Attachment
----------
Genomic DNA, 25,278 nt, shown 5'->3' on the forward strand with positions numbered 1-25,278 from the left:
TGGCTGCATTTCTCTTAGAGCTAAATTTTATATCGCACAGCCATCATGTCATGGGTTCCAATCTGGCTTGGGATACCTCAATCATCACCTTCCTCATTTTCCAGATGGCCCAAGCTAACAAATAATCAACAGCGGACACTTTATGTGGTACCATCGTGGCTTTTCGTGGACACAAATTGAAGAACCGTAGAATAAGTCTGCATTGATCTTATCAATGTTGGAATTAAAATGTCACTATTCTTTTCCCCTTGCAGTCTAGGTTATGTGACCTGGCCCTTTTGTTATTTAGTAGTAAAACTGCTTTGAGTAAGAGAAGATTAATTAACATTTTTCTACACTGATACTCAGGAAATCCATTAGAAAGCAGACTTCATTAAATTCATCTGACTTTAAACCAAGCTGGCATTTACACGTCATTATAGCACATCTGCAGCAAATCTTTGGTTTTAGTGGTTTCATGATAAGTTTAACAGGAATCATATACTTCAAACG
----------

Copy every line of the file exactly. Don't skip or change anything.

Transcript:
Genomic DNA, 25,278 nt, shown 5'->3' on the forward strand with positions numbered 1-25,278 from the left:
TGGCTGCATTTCTCTTAGAGCTAAATTTTATATCGCACAGCCATCATGTCATGGGTTCCAATCTGGCTTGGGATACCTCAATCATCACCTTCCTCATTTTCCAGATGGCCCAAGCTAACAAATAATCAACAGCGGACACTTTATGTGGTACCATCGTGGCTTTTCGTGGACACAAATTGAAGAACCGTAGAATAAGTCTGCATTGATCTTATCAATGTTGGAATTAAAATGTCACTATTCTTTTCCCCTTGCAGTCTAGGTTATGTGACCTGGCCCTTTTGTTATTTAGTAGTAAAACTGCTTTGAGTAAGAGAAGATTAATTAACATTTTTCTACACTGATACTCAGGAAATCCATTAGAAAGCAGACTTCATTAAATTCATCTGACTTTAAACCAAGCTGGCATTTACACGTCATTATAGCACATCTGCAGCAAATCTTTGGTTTTAGTGGTTTCATGATAAGTTTAACAGGAATCATATACTTCAAACG